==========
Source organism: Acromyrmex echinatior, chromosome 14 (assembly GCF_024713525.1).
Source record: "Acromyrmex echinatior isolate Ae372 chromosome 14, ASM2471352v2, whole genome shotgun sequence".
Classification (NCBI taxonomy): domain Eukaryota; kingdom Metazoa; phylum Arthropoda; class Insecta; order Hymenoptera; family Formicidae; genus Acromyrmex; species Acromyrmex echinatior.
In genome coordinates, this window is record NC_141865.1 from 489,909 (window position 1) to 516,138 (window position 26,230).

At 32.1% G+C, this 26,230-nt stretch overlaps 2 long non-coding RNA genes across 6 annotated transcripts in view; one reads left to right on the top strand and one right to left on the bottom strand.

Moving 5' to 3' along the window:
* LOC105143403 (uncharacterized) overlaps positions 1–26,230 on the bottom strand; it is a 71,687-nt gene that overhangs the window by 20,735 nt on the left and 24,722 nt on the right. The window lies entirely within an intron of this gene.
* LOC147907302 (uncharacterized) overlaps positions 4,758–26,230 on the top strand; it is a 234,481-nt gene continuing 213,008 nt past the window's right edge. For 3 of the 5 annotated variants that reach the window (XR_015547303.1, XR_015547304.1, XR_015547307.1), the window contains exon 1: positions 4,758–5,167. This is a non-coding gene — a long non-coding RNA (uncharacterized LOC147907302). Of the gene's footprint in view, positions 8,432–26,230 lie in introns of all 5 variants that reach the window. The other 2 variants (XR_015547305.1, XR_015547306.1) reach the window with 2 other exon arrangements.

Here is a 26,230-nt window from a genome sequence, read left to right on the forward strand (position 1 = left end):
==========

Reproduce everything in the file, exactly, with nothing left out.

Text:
Source organism: Acromyrmex echinatior, chromosome 14 (assembly GCF_024713525.1).
Source record: "Acromyrmex echinatior isolate Ae372 chromosome 14, ASM2471352v2, whole genome shotgun sequence".
Classification (NCBI taxonomy): domain Eukaryota; kingdom Metazoa; phylum Arthropoda; class Insecta; order Hymenoptera; family Formicidae; genus Acromyrmex; species Acromyrmex echinatior.
In genome coordinates, this window is record NC_141865.1 from 489,909 (window position 1) to 516,138 (window position 26,230).

At 32.1% G+C, this 26,230-nt stretch overlaps 2 long non-coding RNA genes across 6 annotated transcripts in view; one reads left to right on the top strand and one right to left on the bottom strand.

Moving 5' to 3' along the window:
* LOC105143403 (uncharacterized) overlaps positions 1–26,230 on the bottom strand; it is a 71,687-nt gene that overhangs the window by 20,735 nt on the left and 24,722 nt on the right. The window lies entirely within an intron of this gene.
* LOC147907302 (uncharacterized) overlaps positions 4,758–26,230 on the top strand; it is a 234,481-nt gene continuing 213,008 nt past the window's right edge. For 3 of the 5 annotated variants that reach the window (XR_015547303.1, XR_015547304.1, XR_015547307.1), the window contains exon 1: positions 4,758–5,167. This is a non-coding gene — a long non-coding RNA (uncharacterized LOC147907302). Of the gene's footprint in view, positions 8,432–26,230 lie in introns of all 5 variants that reach the window. The other 2 variants (XR_015547305.1, XR_015547306.1) reach the window with 2 other exon arrangements.

Here is a 26,230-nt window from a genome sequence, read left to right on the forward strand (position 1 = left end):